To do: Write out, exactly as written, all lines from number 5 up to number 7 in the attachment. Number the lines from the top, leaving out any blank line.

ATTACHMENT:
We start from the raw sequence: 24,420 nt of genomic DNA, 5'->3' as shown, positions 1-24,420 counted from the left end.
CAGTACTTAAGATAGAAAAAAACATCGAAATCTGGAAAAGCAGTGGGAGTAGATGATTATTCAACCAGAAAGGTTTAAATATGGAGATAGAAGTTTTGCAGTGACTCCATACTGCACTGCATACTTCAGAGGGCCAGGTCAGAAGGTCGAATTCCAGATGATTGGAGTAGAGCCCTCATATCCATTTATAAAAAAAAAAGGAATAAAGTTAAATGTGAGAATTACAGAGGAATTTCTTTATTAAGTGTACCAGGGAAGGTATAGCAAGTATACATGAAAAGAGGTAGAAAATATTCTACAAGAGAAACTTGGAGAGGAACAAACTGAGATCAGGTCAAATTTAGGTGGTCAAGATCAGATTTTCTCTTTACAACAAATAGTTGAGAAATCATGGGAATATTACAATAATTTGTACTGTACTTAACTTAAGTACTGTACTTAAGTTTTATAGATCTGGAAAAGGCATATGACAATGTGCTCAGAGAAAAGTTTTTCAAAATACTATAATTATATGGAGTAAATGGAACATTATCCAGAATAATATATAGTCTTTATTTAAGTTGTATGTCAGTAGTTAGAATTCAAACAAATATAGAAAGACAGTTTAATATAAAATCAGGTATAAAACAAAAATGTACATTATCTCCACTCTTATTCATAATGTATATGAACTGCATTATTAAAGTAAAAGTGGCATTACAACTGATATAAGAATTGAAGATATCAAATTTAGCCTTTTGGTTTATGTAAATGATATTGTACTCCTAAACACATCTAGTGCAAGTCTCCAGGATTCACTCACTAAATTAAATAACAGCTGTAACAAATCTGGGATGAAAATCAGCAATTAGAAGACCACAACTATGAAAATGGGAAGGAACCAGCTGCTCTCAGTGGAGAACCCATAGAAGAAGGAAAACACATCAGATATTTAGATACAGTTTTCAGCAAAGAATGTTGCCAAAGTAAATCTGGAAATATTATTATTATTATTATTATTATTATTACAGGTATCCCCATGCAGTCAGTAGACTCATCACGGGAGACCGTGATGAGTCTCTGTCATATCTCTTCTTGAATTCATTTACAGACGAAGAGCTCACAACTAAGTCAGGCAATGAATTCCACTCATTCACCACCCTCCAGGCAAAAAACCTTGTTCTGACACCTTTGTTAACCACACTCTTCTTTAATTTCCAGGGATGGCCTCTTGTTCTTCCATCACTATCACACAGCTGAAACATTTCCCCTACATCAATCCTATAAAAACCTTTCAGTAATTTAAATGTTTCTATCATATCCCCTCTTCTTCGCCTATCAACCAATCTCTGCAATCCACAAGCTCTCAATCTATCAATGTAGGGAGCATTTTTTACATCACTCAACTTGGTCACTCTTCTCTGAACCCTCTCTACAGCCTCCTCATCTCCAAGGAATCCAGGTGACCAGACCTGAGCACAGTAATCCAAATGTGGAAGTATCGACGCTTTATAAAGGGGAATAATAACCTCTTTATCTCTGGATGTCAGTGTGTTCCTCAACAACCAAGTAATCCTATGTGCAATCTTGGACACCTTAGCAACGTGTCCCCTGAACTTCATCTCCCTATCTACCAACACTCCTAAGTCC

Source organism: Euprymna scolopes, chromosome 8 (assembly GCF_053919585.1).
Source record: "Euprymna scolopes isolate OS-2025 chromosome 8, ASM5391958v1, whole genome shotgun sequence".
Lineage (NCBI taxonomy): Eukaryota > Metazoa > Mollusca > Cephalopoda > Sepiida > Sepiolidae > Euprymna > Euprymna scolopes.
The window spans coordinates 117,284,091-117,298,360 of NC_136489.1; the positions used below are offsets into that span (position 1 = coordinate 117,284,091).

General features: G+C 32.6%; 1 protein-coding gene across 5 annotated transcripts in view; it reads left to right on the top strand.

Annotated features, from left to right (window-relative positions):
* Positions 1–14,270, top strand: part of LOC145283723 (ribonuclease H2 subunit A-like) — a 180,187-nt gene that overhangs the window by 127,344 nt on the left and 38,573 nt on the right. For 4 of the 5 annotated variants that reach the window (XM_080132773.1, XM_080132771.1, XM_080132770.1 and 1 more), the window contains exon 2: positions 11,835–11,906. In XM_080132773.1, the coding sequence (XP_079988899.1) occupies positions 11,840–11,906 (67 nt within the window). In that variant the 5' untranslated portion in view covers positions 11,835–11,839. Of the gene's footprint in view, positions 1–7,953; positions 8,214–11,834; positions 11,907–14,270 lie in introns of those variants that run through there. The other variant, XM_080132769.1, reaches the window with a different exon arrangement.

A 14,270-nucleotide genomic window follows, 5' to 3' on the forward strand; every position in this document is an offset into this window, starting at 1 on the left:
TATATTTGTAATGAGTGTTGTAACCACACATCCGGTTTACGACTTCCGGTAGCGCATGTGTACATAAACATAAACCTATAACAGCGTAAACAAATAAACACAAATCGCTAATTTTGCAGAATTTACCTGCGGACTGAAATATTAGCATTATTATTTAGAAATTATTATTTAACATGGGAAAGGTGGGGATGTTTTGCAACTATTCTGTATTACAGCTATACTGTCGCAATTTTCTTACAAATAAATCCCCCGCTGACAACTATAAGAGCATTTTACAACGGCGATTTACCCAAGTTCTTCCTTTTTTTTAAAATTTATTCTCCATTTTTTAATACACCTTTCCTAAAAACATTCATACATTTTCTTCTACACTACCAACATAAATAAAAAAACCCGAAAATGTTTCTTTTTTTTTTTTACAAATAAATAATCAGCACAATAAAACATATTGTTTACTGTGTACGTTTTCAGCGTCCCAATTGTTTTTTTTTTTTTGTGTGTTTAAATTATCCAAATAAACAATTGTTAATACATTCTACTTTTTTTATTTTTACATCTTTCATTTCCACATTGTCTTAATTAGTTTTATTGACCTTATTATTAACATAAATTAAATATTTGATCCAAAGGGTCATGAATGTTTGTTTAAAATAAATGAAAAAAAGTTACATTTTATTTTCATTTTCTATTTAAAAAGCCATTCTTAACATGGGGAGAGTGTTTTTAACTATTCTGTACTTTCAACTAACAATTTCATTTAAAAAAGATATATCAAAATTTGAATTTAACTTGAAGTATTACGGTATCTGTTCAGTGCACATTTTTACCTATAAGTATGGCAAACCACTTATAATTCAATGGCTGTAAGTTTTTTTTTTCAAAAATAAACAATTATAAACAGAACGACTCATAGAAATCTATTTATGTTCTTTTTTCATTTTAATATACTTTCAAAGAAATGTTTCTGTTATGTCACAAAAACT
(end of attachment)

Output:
Lineage (NCBI taxonomy): Eukaryota > Metazoa > Mollusca > Cephalopoda > Sepiida > Sepiolidae > Euprymna > Euprymna scolopes.
The window spans coordinates 117,284,091-117,298,360 of NC_136489.1; the positions used below are offsets into that span (position 1 = coordinate 117,284,091).

General features: G+C 32.6%; 1 protein-coding gene across 5 annotated transcripts in view; it reads left to right on the top strand.